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‘I just wanted to be better’: Utah woman details experience with heroin addiction

Lauren Llewelyn joins the 'Project Recovery' podcast to describe how she was able to overcome her heroin addiction.

Lauren Llewellyn’s heroin addiction had become so bad she was on the verge of losing everything. She was without her son and feeling completely hopeless and empty. She knew she had to get high. Inside her parent’s home, who graciously took her in, she went into the bathroom downstairs to curb her fix. In her mind life was going to be better in just a few minutes — until her father walked in on her smoking heroin.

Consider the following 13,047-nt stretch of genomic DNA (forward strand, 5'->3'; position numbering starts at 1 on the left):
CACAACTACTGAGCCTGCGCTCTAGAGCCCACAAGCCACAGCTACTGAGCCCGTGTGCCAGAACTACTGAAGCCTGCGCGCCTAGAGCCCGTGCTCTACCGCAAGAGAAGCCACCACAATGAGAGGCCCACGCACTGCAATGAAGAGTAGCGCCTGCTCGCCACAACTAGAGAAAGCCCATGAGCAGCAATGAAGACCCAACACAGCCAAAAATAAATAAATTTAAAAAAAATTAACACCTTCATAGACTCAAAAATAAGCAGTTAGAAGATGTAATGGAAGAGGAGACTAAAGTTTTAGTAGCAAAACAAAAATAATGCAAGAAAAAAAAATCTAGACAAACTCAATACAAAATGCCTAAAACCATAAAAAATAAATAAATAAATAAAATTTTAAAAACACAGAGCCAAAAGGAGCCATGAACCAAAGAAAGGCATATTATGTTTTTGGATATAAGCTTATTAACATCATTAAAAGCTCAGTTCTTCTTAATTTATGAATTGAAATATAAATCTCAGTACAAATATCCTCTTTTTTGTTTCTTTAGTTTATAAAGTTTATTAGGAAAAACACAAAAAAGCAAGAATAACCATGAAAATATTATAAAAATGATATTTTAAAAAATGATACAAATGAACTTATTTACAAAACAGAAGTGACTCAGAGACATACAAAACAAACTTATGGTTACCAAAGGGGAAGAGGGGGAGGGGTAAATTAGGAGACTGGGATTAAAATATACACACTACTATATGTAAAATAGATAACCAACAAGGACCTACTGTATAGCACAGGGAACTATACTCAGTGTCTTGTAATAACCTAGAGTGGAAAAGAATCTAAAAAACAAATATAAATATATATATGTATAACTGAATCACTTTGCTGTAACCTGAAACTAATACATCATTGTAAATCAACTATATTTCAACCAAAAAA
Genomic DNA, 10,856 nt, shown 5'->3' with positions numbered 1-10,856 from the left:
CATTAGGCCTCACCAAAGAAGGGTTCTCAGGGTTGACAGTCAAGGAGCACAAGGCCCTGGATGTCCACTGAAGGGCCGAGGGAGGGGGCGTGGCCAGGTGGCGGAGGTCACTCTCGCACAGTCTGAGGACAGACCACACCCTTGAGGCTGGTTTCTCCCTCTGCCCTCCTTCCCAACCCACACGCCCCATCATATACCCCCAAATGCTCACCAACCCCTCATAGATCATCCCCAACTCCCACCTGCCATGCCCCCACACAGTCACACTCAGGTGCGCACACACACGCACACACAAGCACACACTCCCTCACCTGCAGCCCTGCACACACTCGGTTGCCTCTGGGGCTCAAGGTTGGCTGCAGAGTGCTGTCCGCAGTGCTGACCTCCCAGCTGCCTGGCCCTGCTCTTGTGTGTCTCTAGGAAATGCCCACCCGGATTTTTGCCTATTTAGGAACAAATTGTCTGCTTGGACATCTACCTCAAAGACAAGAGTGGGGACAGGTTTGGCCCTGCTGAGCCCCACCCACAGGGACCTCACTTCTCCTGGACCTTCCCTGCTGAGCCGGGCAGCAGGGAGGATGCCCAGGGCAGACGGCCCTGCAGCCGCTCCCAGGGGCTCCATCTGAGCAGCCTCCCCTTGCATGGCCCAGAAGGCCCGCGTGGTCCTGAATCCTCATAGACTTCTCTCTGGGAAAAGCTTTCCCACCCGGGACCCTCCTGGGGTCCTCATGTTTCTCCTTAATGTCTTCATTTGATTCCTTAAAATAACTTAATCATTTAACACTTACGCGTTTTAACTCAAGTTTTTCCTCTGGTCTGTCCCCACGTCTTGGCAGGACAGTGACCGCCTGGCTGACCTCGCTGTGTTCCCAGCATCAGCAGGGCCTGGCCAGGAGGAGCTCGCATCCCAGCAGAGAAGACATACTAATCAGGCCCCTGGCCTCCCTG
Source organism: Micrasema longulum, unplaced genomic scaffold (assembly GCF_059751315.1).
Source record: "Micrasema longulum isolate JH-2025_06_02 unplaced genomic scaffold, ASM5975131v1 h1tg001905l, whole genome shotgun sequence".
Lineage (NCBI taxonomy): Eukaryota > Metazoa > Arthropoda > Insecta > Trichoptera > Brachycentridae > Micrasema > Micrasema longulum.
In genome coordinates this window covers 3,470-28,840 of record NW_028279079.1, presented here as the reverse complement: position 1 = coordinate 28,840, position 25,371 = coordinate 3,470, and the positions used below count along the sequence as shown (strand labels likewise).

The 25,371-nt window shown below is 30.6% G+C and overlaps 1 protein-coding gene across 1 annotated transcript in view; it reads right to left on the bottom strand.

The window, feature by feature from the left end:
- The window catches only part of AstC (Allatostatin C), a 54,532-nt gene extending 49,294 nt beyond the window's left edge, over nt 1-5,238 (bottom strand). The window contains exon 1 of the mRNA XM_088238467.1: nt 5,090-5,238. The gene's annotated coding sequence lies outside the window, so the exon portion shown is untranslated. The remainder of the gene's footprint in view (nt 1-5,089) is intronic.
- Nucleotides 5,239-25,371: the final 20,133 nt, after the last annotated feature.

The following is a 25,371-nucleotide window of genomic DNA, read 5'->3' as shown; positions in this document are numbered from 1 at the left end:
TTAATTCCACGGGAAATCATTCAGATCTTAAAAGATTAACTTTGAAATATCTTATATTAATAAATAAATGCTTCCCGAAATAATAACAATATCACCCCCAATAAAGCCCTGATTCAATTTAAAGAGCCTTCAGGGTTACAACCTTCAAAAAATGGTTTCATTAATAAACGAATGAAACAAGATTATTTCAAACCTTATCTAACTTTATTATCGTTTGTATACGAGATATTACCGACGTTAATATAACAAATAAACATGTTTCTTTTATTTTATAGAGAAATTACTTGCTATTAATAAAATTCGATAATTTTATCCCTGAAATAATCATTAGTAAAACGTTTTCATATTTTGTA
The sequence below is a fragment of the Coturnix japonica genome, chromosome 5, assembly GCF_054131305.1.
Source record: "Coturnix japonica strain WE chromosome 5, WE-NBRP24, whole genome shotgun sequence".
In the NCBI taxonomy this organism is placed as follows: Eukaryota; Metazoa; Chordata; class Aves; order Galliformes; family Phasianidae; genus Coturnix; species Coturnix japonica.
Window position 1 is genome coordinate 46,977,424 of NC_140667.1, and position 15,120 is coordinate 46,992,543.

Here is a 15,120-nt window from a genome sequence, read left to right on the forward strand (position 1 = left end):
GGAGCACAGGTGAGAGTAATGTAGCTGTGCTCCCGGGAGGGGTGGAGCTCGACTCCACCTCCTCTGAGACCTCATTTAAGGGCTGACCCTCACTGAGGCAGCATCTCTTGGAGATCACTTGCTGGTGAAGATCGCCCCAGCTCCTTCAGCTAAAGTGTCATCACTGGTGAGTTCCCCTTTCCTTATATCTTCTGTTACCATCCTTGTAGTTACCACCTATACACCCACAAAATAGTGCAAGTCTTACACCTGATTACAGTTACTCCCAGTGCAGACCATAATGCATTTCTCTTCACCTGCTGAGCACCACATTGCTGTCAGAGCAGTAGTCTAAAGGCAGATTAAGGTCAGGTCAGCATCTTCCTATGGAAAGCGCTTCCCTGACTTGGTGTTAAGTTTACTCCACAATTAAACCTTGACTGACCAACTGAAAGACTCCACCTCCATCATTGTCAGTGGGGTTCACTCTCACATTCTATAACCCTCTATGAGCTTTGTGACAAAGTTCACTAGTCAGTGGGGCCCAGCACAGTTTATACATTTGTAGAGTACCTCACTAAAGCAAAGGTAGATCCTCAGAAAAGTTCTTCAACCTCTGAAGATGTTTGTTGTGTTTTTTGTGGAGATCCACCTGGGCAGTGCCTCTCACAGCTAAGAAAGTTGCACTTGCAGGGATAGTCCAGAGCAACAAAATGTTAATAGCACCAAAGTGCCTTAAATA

At that moment, Lauren stood there, staring at her father. This is when Lauren hit her rock bottom.

A childhood of chaos and uncertainty

Lauren grew up in an ever-changing household. She is one of six children, whose parents were always moving and trying to find the next place to live. They were very young when they decided to have children and never really had a lot of money. They would even move apartments to take advantage of apartments that were offering the first month free of rent. The family would bounce around seeking the next place and by the time Lauren was eight-years-old, she had moved over ten times.

Through it all, Lauren became very close to her siblings. Growing up in such conditions allowed them to “raise each other,” according to Lauren. Being so close to her siblings created a lasting impact that they all share today, but that same impact also introduced Lauren to weed and alcohol at the age of thirteen-years-old. Lauren recalls when she would hang out with her older sister and go to high school parties.